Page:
So Far Away
Your wife dies, your mother dies, you feel so, so alone in the world. And so, you’ve got to get away from the insincere well-wishers, the never-ending condolences, and what is worse, the internal thoughts that nag at you and never go away. Away, for Wang Wei, was hidden away in a bamboo grove on his Lantian estate, south of Chang’an, deep within the beautiful Zhongnan Mountains on a moonlit night.
In a Bamboo Grove
Sitting alone in a bamboo grove
Plucking my Qin, hearing it whine
Deep in the forest, no one knows that
High above, the moon shines down
Dú zuò yōu huáng li,
tánqín fù chángxiào.
Shēn lín rén bùzhī,
míng yuè lái xiāng zhào.
Note. The ancient Chinese Qin (qín, 琴) is a stringed instrument, like a zither. The traditional Chinese Qin has a high resonance in what can be called an echoing sound.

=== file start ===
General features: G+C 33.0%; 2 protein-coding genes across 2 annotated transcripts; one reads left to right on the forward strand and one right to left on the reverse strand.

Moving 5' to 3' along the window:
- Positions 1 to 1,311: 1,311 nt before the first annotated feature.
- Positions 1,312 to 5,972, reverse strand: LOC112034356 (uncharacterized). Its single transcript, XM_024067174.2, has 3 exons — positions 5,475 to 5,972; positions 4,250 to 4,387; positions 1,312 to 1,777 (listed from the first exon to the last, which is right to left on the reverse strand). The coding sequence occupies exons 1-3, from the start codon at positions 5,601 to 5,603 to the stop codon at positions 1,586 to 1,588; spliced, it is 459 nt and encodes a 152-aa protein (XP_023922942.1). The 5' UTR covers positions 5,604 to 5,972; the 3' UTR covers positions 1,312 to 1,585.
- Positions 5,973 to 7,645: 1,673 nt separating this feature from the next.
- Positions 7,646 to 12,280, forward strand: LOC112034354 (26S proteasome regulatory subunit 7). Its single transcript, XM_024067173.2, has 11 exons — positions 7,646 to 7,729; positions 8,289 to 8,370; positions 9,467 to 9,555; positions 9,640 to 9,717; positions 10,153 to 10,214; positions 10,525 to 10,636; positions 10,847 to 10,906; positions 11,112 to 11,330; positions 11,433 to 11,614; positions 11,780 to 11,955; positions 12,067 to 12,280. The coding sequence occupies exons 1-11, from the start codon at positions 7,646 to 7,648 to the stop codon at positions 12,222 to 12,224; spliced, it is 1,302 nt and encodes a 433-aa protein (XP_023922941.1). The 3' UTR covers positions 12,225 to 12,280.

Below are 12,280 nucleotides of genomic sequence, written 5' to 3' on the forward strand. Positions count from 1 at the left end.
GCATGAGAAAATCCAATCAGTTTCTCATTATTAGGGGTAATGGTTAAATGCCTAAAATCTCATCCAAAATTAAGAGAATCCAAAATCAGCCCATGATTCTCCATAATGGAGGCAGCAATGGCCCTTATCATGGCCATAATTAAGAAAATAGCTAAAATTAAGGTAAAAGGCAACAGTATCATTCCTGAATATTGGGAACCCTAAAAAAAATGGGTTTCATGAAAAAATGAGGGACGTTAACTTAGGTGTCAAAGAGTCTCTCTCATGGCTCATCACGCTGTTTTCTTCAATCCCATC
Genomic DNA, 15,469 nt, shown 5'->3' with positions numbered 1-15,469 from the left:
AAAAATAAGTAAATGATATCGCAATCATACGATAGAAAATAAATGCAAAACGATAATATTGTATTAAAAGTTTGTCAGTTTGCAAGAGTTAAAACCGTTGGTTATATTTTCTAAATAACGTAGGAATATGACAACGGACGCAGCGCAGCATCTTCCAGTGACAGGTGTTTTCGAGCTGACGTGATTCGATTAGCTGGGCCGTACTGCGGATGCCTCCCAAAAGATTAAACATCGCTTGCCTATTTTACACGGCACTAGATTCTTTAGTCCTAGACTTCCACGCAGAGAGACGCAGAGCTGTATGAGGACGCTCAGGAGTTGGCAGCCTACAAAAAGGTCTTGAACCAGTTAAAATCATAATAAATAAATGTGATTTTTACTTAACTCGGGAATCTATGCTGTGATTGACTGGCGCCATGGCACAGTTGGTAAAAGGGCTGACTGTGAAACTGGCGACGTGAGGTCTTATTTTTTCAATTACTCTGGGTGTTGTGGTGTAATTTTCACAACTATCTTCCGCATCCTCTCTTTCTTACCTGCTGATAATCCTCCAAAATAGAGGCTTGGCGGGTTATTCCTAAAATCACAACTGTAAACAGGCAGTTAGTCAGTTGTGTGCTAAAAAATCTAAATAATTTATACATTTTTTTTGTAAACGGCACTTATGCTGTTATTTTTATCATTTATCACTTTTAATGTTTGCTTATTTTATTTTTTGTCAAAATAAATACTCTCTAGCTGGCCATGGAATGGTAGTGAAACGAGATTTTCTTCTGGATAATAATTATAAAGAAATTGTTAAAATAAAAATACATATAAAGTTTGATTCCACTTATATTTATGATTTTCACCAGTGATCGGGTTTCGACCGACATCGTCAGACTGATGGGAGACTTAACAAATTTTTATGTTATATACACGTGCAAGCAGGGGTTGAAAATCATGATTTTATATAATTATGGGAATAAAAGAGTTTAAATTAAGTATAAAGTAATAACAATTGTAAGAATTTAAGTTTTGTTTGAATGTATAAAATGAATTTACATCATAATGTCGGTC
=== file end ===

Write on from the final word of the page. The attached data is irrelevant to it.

Wang Wei was an accomplished painter, musician, and poet, as well as politician, of the Middle Tang Dynasty. This poem dates to circa 749-750.
When a loved one dies, some people will demonstrate the pain felt from their loss by wailing loudly. Others cry uncontrollably. But in true Buddhist teachings, which Wang Wei followed, the revered reaction is to withhold your tears, to honor loved ones with silent thoughts.
The reference to a Bamboo Grove calls to mind the Seven Sages of the Bamboo Grove, scholars and poets of the late Han dynasty and early Three Kingdoms Period (200 – 280 AD) who wished for a little peace in world gone crazy.
If I, the author of this blog, might be permitted a personal note, I would suggest the lonely listen to a little Carole King — So Far Away. Follow this with James Taylor and You’ve Got a Friend. Or simply go for a walk in the woods with your best two friends, Desi and Lucy (two joyful rescue dogs).